The death toll of a cholera outbreak in Nigeria, Africa’s most populous country, has risen to 38 so far this year, the Nigeria Center for Disease Control (NCDC) said on Tuesday.
The country has recorded a total of 1,569 confirmed cholera cases since the onset in January, Jessica Akinrogbe, NCDC’s senior emergency response officer, said at a water sanitation meeting in Abuja, Nigeria’s capital.
In mid-April, the NCDC reported 31 deaths from 1,359 confirmed cases.
Cholera is a highly virulent disease characterized in its most severe form by a sudden onset of acute watery diarrhea that can lead to death by severe dehydration.
Akinrogbe said a total of 15 states have been affected by the outbreak, noting some states have failed to report cholera issues in their localities.
She said the NCDC had already deployed rapid response teams to the states to curtail the spread.
With the approaching rainy season in the country, more efforts must be geared toward preventing recurrence, the public health official said.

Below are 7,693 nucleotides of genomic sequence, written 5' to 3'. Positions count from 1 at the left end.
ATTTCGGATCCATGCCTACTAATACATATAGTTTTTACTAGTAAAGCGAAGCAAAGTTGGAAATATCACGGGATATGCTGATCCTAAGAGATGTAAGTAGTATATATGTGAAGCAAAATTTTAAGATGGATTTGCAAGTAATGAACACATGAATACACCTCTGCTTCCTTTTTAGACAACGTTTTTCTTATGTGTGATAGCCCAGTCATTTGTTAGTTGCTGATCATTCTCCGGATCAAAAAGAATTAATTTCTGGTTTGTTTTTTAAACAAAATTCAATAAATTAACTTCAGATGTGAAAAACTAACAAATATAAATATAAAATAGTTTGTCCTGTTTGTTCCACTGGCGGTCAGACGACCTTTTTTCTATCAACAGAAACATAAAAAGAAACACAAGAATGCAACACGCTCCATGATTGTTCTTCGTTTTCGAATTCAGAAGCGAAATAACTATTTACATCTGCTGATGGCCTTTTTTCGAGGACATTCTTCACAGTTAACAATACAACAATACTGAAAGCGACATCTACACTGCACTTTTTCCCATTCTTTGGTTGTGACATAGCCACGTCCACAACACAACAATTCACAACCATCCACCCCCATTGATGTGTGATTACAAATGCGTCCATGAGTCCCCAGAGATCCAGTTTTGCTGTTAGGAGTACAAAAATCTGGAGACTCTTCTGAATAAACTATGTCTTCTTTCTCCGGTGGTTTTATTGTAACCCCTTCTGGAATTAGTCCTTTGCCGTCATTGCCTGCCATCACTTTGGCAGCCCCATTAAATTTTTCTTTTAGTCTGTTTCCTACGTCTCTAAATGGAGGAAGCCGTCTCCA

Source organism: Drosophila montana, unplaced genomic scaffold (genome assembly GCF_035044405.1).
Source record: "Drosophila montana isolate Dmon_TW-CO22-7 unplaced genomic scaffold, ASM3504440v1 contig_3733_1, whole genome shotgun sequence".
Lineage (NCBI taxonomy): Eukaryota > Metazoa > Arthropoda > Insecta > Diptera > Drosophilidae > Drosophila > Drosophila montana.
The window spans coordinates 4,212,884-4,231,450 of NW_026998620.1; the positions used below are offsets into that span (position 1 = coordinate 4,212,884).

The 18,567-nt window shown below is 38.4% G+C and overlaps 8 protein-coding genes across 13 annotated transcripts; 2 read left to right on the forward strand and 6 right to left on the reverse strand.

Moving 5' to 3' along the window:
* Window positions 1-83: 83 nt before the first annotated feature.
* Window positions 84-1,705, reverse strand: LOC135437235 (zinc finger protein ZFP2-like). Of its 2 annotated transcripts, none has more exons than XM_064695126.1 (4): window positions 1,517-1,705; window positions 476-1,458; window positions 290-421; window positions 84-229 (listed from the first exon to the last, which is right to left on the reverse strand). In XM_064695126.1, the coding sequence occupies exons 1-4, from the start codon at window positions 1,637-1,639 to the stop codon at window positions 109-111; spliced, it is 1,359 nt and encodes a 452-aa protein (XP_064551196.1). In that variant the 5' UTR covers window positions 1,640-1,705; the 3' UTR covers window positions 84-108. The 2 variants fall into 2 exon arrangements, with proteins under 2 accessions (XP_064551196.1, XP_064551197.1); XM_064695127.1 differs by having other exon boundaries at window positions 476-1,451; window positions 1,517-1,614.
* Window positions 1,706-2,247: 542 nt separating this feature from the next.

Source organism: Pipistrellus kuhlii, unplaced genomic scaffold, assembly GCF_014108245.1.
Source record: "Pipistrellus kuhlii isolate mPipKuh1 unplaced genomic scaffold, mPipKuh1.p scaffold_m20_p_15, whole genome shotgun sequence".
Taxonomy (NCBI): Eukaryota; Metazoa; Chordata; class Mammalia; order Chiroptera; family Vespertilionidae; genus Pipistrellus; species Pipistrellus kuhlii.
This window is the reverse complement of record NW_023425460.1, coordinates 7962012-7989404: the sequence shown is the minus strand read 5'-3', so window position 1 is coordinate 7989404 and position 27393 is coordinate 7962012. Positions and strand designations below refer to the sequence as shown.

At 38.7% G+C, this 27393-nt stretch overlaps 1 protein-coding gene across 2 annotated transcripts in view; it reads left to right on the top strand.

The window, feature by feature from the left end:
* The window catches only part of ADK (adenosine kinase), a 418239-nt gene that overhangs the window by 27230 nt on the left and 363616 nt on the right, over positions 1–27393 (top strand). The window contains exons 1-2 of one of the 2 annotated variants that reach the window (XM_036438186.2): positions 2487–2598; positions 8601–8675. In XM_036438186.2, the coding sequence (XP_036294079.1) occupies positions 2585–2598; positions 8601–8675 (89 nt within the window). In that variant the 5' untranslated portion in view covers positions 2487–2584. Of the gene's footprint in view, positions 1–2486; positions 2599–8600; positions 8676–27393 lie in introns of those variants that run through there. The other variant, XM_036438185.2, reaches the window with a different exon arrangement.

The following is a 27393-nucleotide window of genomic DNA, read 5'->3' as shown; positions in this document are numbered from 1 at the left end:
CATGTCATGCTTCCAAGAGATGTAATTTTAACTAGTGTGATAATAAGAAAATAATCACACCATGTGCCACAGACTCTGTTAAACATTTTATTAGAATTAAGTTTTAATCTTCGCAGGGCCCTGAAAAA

The health agency has been supporting states to ensure a coordinated, rapid, and effective response to the current outbreak, including the deployment of rapid response teams to support the response at the state level, provision of medical and laboratory supplies, and scale-up of risk communications among other activities.
Part of the measures so far taken by the government includes the distribution of cholera kits to hotspot local government areas, while 5,813 households received water treatment chemicals, she said, adding a total of 107 persons were trained on hygiene and sanitation promotion, water quality monitoring, water schemes operation, and maintenance, while 40 water points were chlorinated.
The cholera outbreak is frequently reported in Nigeria due to the lack of potable water supply, especially in densely populated areas.